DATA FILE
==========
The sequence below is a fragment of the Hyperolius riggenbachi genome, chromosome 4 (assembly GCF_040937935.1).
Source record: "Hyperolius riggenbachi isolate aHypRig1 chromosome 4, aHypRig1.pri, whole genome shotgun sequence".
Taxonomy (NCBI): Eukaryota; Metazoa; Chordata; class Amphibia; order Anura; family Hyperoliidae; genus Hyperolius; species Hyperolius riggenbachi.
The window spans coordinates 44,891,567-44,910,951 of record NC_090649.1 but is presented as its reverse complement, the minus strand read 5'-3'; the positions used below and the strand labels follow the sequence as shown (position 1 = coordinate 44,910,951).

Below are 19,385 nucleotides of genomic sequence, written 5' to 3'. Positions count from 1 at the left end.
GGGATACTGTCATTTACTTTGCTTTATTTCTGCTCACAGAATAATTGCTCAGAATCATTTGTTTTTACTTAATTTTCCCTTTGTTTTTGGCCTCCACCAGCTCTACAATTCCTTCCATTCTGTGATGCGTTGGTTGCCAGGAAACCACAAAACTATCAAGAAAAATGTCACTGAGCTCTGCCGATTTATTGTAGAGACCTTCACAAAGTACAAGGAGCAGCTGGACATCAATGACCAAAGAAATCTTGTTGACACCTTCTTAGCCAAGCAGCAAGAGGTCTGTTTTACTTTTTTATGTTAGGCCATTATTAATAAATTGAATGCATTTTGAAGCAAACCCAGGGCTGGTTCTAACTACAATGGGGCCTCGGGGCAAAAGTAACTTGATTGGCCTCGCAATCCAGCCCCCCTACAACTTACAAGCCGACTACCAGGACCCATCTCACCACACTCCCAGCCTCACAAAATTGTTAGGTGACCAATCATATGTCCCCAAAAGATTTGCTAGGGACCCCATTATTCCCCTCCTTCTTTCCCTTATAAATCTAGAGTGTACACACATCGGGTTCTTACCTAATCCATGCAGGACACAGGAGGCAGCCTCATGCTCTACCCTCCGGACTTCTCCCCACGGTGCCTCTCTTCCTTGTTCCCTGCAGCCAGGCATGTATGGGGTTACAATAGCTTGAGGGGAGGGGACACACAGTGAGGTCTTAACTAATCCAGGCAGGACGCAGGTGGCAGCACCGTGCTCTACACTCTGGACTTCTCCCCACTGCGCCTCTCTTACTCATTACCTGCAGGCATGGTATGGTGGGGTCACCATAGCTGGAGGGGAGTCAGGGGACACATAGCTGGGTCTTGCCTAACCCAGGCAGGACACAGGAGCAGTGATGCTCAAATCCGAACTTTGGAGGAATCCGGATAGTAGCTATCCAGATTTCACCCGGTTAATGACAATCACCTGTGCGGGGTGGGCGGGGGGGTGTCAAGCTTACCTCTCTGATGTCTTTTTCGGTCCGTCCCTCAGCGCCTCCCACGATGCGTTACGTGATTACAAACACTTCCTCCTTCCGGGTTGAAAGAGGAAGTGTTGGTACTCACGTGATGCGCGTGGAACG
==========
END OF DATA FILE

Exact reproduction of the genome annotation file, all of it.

The sequence below is a fragment of the Hyperolius riggenbachi genome, chromosome 4 (assembly GCF_040937935.1).
Source record: "Hyperolius riggenbachi isolate aHypRig1 chromosome 4, aHypRig1.pri, whole genome shotgun sequence".
Taxonomy (NCBI): Eukaryota; Metazoa; Chordata; class Amphibia; order Anura; family Hyperoliidae; genus Hyperolius; species Hyperolius riggenbachi.
The window spans coordinates 44,891,567-44,910,951 of record NC_090649.1 but is presented as its reverse complement, the minus strand read 5'-3'; the positions used below and the strand labels follow the sequence as shown (position 1 = coordinate 44,910,951).

Below are 19,385 nucleotides of genomic sequence, written 5' to 3'. Positions count from 1 at the left end.
GGGATACTGTCATTTACTTTGCTTTATTTCTGCTCACAGAATAATTGCTCAGAATCATTTGTTTTTACTTAATTTTCCCTTTGTTTTTGGCCTCCACCAGCTCTACAATTCCTTCCATTCTGTGATGCGTTGGTTGCCAGGAAACCACAAAACTATCAAGAAAAATGTCACTGAGCTCTGCCGATTTATTGTAGAGACCTTCACAAAGTACAAGGAGCAGCTGGACATCAATGACCAAAGAAATCTTGTTGACACCTTCTTAGCCAAGCAGCAAGAGGTCTGTTTTACTTTTTTATGTTAGGCCATTATTAATAAATTGAATGCATTTTGAAGCAAACCCAGGGCTGGTTCTAACTACAATGGGGCCTCGGGGCAAAAGTAACTTGATTGGCCTCGCAATCCAGCCCCCCTACAACTTACAAGCCGACTACCAGGACCCATCTCACCACACTCCCAGCCTCACAAAATTGTTAGGTGACCAATCATATGTCCCCAAAAGATTTGCTAGGGACCCCATTATTCCCCTCCTTCTTTCCCTTATAAATCTAGAGTGTACACACATCGGGTTCTTACCTAATCCATGCAGGACACAGGAGGCAGCCTCATGCTCTACCCTCCGGACTTCTCCCCACGGTGCCTCTCTTCCTTGTTCCCTGCAGCCAGGCATGTATGGGGTTACAATAGCTTGAGGGGAGGGGACACACAGTGAGGTCTTAACTAATCCAGGCAGGACGCAGGTGGCAGCACCGTGCTCTACACTCTGGACTTCTCCCCACTGCGCCTCTCTTACTCATTACCTGCAGGCATGGTATGGTGGGGTCACCATAGCTGGAGGGGAGTCAGGGGACACATAGCTGGGTCTTGCCTAACCCAGGCAGGACACAGGAGCAGTGATGCTCAAATCCGAACTTTGGAGGAATCCGGATAGTAGCTATCCAGATTTCACCCGGTTAATGACAATCACCTGTGCGGGGTGGGCGGGGGGGTGTCAAGCTTACCTCTCTGATGTCTTTTTCGGTCCGTCCCTCAGCGCCTCCCACGATGCGTTACGTGATTACAAACACTTCCTCCTTCCGGGTTGAAAGAGGAAGTGTTGGTACTCACGTGATGCGCGTGGAACG